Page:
b> Introduction: Non-communicable diseases (NCDs) have been a global epidemic long before the advent of COVID-19. Understandably, with the onset of COVID-19, health priorities shifted. The aim of this study was to explore the impact of COVID-19 through attitudes and experiences on the health and well-being of the Malta adult population suffering from NCDs, a year into COVID-19. Methods: An anonymous survey was distributed online between February 1 and 26, 2021 using Google Forms<sup>®</sup>. This assessed the impact of COVID-19 on medical care, intention to take a COVID-19 vaccine, and whether COVID-19 was acquired. Quantitative and qualitative analyses were performed. Results: Out of the 1,034 participants, 34.82% (95% CI, 31.97–37.77; n = 360) reported to suffer from NCDs (single NCD, n = 276; 2 NCDs, n = 56; 3 NCDs, n = 28) with 6.94% (95% CI, 4.71–10.09) of these reported acquiring COVID-19. Since COVID-19, the NCD population visited the general practitioners less (47%) than those without NCDs (32%) ( p ≤ 0.001). With a consensus of concern and fear, “I rather skip check-ups than risk getting COVID-19 in waiting room or clinic.” Postponement and cancellations of medical appointments were reported: “had to do blood tests privately as health centre was not doing them” and “delayed treatment and still awaiting further appointments that were postponed more than once.” The majority intended to take COVID-19 vaccine. Conclusions: It is clear that individuals with NCDs have experienced a general negative effect on their medical care. It’s recommended that a dual action strategy is embraced to ensure that both NCDs and COVID-19 are treated simultaneously, leaving no one behind.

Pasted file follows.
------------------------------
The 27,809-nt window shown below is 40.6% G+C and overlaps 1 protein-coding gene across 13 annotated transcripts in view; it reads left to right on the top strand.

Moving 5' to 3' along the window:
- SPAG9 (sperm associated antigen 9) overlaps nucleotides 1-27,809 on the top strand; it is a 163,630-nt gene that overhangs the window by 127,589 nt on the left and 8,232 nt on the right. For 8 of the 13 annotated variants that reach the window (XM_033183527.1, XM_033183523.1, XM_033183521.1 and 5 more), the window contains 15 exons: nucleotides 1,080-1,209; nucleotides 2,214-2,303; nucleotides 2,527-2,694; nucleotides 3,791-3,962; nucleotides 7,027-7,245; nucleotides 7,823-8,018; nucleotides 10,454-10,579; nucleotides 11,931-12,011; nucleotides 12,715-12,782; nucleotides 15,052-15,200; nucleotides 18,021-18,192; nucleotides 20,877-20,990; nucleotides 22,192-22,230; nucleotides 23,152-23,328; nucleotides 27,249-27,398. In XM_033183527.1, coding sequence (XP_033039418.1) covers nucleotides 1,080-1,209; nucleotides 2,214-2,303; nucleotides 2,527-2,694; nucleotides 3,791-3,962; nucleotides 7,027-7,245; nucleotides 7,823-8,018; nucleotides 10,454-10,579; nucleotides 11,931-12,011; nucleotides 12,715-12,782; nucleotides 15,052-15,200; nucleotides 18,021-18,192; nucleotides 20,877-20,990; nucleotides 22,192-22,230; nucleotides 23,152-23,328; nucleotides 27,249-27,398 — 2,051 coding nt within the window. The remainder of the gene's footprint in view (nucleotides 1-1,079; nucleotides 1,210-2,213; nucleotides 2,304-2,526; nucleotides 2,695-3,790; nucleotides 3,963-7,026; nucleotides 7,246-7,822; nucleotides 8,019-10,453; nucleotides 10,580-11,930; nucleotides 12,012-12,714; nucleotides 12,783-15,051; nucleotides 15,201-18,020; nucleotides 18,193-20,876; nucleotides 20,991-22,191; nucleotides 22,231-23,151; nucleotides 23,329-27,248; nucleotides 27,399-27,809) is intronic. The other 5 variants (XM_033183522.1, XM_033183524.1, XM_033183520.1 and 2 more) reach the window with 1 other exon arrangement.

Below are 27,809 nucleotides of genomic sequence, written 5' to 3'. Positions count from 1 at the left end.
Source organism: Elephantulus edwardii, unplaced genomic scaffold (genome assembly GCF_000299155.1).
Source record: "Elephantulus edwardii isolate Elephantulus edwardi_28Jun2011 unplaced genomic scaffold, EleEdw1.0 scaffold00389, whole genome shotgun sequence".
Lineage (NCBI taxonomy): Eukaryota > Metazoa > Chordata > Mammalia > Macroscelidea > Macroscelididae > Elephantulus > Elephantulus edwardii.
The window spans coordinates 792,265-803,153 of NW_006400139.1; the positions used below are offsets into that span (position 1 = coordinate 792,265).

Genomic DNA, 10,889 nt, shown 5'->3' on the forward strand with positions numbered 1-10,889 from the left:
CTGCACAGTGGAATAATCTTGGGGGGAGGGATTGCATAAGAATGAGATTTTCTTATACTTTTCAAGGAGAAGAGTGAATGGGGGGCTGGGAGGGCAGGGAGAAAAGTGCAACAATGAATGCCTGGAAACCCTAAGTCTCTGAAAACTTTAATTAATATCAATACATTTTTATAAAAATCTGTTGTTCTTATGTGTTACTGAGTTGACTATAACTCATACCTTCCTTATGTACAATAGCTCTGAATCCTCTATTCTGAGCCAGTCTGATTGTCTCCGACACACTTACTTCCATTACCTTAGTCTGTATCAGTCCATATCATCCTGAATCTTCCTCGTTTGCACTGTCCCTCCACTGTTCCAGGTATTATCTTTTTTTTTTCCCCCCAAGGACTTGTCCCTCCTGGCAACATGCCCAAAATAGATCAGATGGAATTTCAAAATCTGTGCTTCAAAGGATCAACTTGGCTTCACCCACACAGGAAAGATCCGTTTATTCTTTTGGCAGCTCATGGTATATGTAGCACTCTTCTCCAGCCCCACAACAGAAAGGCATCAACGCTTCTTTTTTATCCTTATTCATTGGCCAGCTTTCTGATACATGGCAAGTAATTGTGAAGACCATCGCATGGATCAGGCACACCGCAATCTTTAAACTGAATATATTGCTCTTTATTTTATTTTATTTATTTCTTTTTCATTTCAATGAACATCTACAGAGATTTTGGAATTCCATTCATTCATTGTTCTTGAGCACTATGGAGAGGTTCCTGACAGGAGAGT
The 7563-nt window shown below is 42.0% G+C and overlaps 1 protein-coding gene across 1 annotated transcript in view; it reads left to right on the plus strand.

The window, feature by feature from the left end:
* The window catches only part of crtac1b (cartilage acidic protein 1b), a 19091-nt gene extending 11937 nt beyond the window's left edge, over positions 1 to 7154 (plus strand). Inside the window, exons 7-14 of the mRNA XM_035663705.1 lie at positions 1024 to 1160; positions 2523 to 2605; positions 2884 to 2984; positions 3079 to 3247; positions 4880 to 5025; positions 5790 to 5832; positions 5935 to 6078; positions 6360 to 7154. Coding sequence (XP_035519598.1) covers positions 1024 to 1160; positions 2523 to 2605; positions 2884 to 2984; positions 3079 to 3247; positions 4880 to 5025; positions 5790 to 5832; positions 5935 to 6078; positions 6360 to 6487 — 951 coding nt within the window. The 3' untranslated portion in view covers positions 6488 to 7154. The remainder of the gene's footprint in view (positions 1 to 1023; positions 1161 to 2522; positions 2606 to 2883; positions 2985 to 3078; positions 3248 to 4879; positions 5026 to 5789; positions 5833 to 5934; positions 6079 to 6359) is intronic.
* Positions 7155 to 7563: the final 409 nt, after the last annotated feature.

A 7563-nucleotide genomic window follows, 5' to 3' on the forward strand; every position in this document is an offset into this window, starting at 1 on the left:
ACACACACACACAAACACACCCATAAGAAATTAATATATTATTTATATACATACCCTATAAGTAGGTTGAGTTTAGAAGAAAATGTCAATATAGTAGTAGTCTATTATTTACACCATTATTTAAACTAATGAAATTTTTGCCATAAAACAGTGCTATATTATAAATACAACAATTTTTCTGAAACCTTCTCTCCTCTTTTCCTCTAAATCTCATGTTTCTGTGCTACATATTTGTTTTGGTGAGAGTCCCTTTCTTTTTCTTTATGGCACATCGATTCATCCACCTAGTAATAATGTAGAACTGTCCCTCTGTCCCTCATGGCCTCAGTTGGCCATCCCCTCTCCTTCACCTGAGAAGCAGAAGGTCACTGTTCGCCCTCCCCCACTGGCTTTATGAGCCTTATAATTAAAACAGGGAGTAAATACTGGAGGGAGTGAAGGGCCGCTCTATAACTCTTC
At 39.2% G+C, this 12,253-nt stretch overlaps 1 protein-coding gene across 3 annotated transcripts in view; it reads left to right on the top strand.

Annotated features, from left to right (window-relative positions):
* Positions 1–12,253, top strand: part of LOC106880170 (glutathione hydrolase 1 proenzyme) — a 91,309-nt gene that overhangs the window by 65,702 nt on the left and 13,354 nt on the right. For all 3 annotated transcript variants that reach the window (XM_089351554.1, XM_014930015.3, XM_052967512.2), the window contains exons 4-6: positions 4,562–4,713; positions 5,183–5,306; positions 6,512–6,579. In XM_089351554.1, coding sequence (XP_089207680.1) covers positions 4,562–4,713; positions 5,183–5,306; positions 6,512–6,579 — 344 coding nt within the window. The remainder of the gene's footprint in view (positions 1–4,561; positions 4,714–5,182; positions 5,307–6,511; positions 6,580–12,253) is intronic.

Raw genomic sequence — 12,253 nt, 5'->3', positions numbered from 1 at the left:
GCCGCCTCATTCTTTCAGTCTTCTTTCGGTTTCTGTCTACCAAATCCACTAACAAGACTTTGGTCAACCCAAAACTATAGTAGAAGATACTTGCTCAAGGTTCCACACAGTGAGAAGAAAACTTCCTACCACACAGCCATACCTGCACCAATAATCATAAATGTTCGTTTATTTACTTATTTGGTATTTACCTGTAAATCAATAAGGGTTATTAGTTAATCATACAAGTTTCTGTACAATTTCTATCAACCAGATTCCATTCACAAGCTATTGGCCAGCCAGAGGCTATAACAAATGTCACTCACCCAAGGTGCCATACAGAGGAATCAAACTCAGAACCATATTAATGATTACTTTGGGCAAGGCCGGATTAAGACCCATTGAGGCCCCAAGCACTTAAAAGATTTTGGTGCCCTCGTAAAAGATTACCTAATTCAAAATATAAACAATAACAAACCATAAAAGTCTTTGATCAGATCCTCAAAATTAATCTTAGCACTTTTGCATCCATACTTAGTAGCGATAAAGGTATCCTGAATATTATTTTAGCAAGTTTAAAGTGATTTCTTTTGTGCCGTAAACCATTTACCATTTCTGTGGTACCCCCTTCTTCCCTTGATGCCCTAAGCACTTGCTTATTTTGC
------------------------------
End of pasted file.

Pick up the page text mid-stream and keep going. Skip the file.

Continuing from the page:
b> Background: The outbreak of coronavirus 2019 (COVID-19) which emerged in December 2019 spread rapidly and created a public health emergency. Geospatial records of case data are needed in real time to monitor and anticipate the spread of infection. Methods: This study aimed to identify the emerging hotspots of COVID-19 using a geographic information system (GIS)-based approach. Data of laboratory-confirmed COVID-19 patients from March 15 to June 12, 2020, who visited the emergency department of a tertiary specialized academic hospital in Dubai were evaluated using ArcGIS Pro 2.5. Spatiotemporal analysis, including optimized hotspot analysis, was performed at the community level. Results: The cases were spatially concentrated mostly over the inner city of Dubai. Moreover, the optimized hotspot analysis showed statistically significant hotspots ( p < 0.01) in the north of Dubai. Waxing and waning hotspots were also observed in the southern and central regions of Dubai. Finally, there were nonsustaining hotspots in communities with a very low population density. Conclusion: This study identified hotspots of COVID-19 using geospatial analysis. It is simple and can be easily reproduced to identify disease outbreaks. In the future, more attention is needed in creating a wider geodatabase and identifying hotspots with more intense transmission intensity.